Though law enforcement remains weak, Kosovo’s laws and regulations are consistent with supporting and protecting investment.  Kosovo has a flat corporate tax of 10 percent. In 2016, Kosovo ratified a strategic investment law intended to ease market access for investors in key sectors, and the government partnered with USAID and other international donors to launch the Credit Guarantee Fund, which improves access to credit.  With USAID assistance, the Ministry of Trade and Industry embarked on a program to improve Kosovo’s rank in the World Bank’s Doing Business Index. Kosovo has a good legal framework for protecting intellectual property (IP), but enforcement remains an issue, largely due to lack of resources. While there is IP theft in Kosovo, it is not widespread.

All legal, regulatory, and accounting systems in Kosovo are modeled on EU standards and international best practices.  Publicly-listed companies are required to comply with international accounting standards. Investors should note that despite regulatory requirements for public consultation, regulations are often passed with little substantive discussion or stakeholder input.

A number of factors make sustainable economic growth in Kosovo challenging, including: limited regional and global economic integration; political instability; corruption; an unreliable energy supply; a large informal sector; and tenuous rule of law, including a glaring lack of contract enforcement.  The country continues to rely on significant international financial support and remittances.

The public consistently ranks Kosovo’s high unemployment rate (officially 29.6 percent in 2018) as among its greatest concerns.  Unemployment levels for first-time job seekers and women are considerably higher than the official rate. Many experts cite a skills gap and high reservation wage as significant contributing factors.

Despite the challenges, Kosovo has attracted a number of significant investors including several international firms and U.S. franchises.  Some investors have been attracted to Kosovo’s relatively young population, low labor costs, proximity to the EU market, and natural resources.  Kosovo does provide preferential access to the EU market through a Stabilization and Association Agreement (SAA).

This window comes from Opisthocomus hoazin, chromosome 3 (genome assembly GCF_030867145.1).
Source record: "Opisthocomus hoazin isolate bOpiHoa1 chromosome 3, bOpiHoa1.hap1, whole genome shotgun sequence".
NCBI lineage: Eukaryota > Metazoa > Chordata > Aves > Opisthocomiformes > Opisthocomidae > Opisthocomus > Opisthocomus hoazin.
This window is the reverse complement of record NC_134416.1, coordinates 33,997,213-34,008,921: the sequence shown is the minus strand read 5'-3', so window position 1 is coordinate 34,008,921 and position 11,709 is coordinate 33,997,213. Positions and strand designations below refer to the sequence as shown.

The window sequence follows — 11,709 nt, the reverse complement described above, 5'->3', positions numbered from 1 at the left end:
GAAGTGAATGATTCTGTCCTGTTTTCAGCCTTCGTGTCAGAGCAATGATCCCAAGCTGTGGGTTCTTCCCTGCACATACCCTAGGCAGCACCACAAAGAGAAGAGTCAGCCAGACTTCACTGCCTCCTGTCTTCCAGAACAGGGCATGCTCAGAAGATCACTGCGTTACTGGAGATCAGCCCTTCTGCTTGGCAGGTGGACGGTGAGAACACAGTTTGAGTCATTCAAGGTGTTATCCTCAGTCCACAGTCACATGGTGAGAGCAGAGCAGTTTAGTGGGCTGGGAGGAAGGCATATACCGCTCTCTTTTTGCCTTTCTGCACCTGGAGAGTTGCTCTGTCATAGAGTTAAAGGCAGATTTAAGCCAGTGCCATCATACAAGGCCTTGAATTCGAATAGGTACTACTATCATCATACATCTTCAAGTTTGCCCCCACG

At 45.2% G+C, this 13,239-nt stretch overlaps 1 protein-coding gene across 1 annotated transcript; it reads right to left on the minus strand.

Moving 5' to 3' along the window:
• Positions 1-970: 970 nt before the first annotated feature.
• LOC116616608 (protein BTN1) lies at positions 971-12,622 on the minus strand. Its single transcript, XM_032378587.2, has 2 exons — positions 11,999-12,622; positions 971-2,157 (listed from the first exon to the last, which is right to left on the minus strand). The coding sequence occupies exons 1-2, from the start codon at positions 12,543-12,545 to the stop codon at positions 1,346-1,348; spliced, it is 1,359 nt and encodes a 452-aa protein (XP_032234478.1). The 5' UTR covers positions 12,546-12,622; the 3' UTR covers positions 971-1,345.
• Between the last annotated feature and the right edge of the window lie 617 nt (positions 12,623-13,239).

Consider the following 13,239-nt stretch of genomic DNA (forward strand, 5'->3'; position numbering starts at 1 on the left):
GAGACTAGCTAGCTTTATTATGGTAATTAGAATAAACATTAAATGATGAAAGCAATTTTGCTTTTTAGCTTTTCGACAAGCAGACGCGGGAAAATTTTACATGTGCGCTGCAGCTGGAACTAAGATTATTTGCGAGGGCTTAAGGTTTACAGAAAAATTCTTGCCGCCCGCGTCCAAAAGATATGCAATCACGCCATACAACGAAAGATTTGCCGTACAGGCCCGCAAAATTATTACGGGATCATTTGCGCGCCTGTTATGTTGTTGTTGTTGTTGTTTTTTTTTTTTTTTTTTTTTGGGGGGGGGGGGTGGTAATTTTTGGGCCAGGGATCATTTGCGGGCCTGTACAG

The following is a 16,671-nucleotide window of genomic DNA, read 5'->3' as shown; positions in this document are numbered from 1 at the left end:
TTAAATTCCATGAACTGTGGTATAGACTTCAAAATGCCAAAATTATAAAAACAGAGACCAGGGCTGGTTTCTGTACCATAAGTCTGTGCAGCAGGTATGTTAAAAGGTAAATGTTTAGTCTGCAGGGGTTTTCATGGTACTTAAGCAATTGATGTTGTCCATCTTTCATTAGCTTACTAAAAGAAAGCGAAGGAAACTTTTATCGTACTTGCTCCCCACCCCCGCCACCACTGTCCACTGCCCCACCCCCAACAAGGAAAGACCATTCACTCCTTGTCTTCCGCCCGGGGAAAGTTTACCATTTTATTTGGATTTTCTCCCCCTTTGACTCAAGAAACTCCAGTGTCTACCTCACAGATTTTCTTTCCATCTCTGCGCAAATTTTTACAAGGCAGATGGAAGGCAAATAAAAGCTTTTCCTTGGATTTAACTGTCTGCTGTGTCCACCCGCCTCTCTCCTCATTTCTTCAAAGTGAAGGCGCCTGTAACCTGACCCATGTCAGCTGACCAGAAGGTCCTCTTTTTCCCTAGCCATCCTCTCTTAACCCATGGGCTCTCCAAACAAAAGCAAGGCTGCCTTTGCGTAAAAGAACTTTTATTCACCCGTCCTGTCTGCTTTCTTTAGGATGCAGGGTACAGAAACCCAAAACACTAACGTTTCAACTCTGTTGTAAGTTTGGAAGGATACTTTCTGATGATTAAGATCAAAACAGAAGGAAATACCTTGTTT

Table 1: Key Metrics and Rankings

Measure Year Index/Rank Website Address
TI Corruption Perceptions Index 2018 93 of 175 http://www.transparency.org/research/cpi/overview 
World Bank’s Doing Business Report 2019 44 of 190 http://www.doingbusiness.org/en/rankings
Global Innovation Index 2018 N/A https://www.globalinnovationindex.org/analysis-indicator 
U.S. FDI in partner country ($M USD, stock positions) 2018 $ 172 http://data.imf.org/CDIS
World Bank GNI per capita 2018 $3,900 http://data.worldbank.org/indicator/NY.GNP.PCAP.CD 

Paraguay

Executive Summary

Paraguay has a small but growing open economy, which for the past decade averages 4 percent GDP growth per year, and has the potential for continued growth over the next decade.  Major drivers of economic growth in Paraguay are the agriculture, retail, and construction sectors. The Paraguayan government encourages private foreign investment. Paraguayan law grants investors tax breaks, permits full repatriation of capital and profits, supports maquila operations (special benefits for investors in manufacturing of exports), and guarantees national treatment for foreign investors.  Standard & Poor’s, Fitch, and Moody’s all have upgraded Paraguay’s credit ratings over the past several years. Most recently, Fitch improved Paraguay’s credit rating to BB+ in December 2018 with a stable outlook.

Paraguay scores at the mid-range or lower in most competitiveness indicators, judicial insecurity hinders the investment climate, and trademark infringement and counterfeiting are major concerns.  In April 2018, Paraguay elected President Mario Abdo Benitez in a peaceful election. His government is proposing new legislation to combat money laundering. Previously, the government has taken measures to improve the investment climate, including the passage of laws addressing competition, public sector payroll disclosures, and access to information.  A number of U.S. companies, however, continue to have issues working with government offices to solve investment disputes, including the government’s unwillingness to pay debts incurred under the previous administration and even some current debts.

Paraguay’s export and investment promotion bureau, REDIEX, prepares comprehensive information about business opportunities in Paraguay.

Table 1

Measure Year Index/Rank Website Address
TI Corruption Perceptions Index 2018 132 of 180 http://www.transparency.org/research/cpi/overview 
World Bank’s Doing Business Report “Ease of Doing Business” 2018 113 of 190 http://doingbusiness.org/rankings 
Global Innovation Index 2018 89 of 126 https://www.globalinnovationindex.org/analysis-indicator 
U.S. FDI in partner country ($M USD, stock positions) 2017 $179  http://www.bea.gov/international/factsheet/ 
World Bank GNI per capita 2017 $5,470 http://data.worldbank.org/indicator/NY.GNP.PCAP.CD
Investment Climate Statements